Interactions with urogynaecologists: consumer perspectives

Tara Aguayo

My first experience with a Urogynecologist was at five months postpartum after being referred by my physio. I prepared a list of questions and counted the days to my appointment in hopes of finally getting some clarity. My husband and I waited over an hour for our appointment, desperately trying to keep our unsettled baby calm, breastfeeding in the waiting room for what felt like eternity.

The visibly flustered and irritated doctor called us in and immediately asked about the details of the birth. Still wrapping my head around the day I nearly lost my life and was left with life-altering injuries, I answered their questions. Tears emerged as the appointment shifted to a disproportionate focus on my appraisal of the birth. With a cold demeanour, I was told that my level of distress about my injuries was ‘not normal’ and that I was ‘depressed’. I felt flushed with humiliation and rage, and it was clear that these doctors had never put themselves in the shoes of their patients. I wondered if perhaps they were inherently defensive as their decisions and use of instruments as an obstetrician were likely causing the same outcomes for other women. The doctor examined me in a rushed manner, abruptly told me that I was there ‘too early’, and told me to come back in a year or two. Perplexed, as their office knew how far postpartum I was, I left with very few of my questions answered and feeling remarkably worse than when I arrived.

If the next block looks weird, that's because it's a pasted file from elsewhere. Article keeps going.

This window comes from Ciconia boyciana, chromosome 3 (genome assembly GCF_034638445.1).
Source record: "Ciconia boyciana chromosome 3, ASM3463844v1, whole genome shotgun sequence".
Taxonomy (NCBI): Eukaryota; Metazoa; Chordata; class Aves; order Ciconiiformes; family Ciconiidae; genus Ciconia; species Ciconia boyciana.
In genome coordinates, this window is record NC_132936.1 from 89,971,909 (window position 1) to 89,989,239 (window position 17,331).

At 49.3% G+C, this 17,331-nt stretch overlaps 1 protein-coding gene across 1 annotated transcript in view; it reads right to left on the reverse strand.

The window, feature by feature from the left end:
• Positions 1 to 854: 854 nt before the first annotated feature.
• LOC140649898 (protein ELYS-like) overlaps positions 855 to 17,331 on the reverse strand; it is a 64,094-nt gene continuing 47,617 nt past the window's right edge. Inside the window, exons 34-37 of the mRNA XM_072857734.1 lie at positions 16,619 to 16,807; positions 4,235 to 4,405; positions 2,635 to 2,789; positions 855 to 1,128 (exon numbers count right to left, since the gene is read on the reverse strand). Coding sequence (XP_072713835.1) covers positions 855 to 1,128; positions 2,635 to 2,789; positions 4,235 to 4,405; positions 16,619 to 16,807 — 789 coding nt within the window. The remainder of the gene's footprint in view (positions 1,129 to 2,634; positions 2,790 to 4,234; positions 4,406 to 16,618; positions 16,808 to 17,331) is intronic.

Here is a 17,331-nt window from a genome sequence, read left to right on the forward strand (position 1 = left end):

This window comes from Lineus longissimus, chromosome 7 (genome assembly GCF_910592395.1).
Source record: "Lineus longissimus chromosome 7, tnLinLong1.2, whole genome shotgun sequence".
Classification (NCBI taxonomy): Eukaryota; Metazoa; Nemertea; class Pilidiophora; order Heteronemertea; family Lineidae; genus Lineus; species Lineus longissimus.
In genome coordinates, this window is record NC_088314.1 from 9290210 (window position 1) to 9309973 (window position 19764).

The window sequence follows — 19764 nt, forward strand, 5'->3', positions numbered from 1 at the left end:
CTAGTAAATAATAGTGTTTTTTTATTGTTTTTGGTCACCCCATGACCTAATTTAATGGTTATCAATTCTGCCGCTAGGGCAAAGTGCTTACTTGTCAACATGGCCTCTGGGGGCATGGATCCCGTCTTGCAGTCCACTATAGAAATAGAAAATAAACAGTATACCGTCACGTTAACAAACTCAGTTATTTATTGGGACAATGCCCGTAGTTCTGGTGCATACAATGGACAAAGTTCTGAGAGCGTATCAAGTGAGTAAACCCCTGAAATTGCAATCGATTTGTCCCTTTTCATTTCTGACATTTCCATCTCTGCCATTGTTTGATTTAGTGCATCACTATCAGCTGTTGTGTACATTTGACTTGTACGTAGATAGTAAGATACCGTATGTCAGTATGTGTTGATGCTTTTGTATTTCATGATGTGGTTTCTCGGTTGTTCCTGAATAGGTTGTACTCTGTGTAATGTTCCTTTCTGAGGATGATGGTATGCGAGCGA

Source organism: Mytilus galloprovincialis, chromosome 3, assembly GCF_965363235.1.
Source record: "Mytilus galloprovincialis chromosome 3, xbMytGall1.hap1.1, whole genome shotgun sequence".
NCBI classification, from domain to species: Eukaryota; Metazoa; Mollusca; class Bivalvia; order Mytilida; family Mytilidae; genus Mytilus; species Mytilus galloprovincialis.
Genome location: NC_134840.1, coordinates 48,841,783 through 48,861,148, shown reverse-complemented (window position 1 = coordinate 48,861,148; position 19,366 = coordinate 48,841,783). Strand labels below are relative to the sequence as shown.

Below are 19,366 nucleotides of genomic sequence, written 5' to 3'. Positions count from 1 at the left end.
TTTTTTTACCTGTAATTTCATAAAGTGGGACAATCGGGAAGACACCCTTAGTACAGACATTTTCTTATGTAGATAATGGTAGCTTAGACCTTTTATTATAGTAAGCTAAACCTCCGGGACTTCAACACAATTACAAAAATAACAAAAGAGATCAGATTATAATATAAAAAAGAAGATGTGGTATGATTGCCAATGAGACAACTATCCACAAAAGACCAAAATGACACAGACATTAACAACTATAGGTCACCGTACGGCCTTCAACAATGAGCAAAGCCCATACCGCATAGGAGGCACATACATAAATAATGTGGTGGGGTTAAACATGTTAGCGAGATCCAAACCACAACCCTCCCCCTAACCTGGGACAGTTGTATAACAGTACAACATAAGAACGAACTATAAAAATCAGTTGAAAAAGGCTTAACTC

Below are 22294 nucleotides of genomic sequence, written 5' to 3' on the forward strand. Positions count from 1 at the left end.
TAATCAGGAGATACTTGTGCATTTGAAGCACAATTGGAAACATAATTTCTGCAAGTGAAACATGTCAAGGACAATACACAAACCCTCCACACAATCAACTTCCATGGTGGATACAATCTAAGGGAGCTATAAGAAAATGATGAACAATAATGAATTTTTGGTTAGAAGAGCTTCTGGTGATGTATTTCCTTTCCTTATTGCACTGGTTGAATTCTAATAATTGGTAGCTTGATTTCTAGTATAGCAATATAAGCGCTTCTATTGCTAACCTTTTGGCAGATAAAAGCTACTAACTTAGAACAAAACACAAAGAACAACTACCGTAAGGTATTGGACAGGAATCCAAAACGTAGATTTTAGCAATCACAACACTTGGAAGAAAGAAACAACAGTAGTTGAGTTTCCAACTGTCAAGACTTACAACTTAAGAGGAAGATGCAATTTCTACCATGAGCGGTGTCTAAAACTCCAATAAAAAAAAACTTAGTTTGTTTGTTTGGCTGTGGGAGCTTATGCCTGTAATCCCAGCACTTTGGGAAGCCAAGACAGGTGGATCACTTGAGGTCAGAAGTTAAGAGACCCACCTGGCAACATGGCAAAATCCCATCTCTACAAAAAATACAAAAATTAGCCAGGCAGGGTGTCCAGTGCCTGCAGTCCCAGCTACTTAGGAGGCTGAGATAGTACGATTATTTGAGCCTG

I visited four more urogynecologists over the following two years. All but one displayed varying degrees of indifference, inattentiveness, and a lack of empathy. Learning to hide my emotions, I mentally prepared myself each time for care which I knew would be lacking at best. I wondered how so many of these Urogynecologists could be so dismissive to such vulnerable patients, many of whom were there after experiencing birth-related trauma. Support groups revealed my experience was not unique. I could only chalk it up to burnout and protecting their time; if a woman is distressed and they display empathy, it could invite further conversation. But is that all it takes to justify such poor bedside manner?